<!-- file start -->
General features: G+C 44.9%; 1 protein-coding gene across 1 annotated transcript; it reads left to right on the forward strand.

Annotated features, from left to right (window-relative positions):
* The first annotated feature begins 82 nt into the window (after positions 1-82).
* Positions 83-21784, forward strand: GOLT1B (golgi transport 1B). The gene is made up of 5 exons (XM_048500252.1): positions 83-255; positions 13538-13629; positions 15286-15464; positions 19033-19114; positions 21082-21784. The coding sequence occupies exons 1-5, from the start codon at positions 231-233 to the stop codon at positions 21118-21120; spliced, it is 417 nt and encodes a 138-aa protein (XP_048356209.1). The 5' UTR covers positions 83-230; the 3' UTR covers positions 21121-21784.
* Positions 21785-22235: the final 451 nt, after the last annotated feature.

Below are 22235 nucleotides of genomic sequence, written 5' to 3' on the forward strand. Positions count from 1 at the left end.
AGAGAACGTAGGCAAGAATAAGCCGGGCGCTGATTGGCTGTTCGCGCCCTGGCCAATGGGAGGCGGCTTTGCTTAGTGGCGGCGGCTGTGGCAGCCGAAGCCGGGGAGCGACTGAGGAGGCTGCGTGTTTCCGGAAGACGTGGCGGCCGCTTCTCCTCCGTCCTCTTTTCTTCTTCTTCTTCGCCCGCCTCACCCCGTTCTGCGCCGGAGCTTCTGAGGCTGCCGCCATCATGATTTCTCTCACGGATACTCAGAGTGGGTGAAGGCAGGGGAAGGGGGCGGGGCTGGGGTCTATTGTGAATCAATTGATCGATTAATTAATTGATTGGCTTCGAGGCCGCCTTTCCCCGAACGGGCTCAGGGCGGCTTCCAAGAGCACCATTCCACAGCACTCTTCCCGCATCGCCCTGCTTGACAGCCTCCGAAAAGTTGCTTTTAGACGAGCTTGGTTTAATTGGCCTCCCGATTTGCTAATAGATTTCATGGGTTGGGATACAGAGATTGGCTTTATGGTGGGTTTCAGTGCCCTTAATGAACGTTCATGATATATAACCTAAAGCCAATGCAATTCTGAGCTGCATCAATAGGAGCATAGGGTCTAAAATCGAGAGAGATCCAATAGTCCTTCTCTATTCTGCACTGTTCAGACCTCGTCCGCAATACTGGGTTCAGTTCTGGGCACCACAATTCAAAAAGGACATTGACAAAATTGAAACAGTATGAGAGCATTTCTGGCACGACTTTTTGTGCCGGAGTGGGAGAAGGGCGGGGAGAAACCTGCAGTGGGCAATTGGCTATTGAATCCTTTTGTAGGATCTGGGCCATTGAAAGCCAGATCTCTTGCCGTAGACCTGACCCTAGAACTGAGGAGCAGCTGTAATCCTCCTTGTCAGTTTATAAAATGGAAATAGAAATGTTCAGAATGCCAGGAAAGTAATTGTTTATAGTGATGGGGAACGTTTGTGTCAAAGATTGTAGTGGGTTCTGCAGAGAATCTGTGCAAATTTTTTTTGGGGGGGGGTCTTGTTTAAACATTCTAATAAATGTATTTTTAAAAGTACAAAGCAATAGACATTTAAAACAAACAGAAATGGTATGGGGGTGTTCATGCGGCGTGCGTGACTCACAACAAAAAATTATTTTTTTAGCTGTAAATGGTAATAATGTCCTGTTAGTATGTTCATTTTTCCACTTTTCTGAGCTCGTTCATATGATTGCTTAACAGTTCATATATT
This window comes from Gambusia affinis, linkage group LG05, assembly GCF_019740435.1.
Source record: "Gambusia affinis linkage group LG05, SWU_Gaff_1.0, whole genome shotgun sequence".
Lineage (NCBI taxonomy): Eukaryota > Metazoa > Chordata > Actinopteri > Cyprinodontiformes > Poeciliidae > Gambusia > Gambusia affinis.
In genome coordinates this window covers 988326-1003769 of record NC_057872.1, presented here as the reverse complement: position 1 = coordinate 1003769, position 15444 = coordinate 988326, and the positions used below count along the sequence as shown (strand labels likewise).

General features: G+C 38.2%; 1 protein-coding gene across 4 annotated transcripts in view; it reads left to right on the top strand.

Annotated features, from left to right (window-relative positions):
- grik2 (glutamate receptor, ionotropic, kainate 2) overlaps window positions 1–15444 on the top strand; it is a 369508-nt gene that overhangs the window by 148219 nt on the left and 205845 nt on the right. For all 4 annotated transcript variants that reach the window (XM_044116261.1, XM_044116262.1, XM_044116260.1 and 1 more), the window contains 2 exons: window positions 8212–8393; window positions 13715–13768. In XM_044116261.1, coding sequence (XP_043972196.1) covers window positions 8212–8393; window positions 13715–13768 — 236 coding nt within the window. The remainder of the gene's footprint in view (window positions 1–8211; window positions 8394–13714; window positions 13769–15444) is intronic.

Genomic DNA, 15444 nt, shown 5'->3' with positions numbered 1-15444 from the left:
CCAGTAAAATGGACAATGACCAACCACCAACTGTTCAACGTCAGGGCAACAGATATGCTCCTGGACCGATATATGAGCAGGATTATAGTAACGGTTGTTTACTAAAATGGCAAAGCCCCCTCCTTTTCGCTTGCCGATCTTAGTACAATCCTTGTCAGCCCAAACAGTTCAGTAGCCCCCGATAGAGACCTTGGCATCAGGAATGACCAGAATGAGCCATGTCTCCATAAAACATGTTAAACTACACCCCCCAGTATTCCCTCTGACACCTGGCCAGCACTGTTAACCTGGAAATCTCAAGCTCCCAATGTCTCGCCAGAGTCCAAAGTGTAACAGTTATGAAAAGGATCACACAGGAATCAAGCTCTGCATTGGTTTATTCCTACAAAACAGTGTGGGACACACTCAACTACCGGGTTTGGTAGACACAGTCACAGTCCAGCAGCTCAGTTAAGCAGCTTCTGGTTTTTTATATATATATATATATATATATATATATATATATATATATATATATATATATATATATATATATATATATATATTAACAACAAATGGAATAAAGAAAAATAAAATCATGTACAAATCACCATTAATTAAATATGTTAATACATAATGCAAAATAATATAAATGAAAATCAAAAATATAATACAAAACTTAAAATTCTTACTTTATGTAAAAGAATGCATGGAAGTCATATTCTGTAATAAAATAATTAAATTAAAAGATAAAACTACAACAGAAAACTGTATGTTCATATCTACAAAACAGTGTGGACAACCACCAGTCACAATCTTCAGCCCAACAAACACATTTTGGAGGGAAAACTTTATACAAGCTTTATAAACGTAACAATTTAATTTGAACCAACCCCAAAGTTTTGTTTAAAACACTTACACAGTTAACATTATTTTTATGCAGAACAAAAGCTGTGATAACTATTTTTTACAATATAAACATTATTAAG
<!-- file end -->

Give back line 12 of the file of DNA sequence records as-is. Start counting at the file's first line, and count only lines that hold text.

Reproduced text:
General features: G+C 38.2%; 1 protein-coding gene across 4 annotated transcripts in view; it reads left to right on the top strand.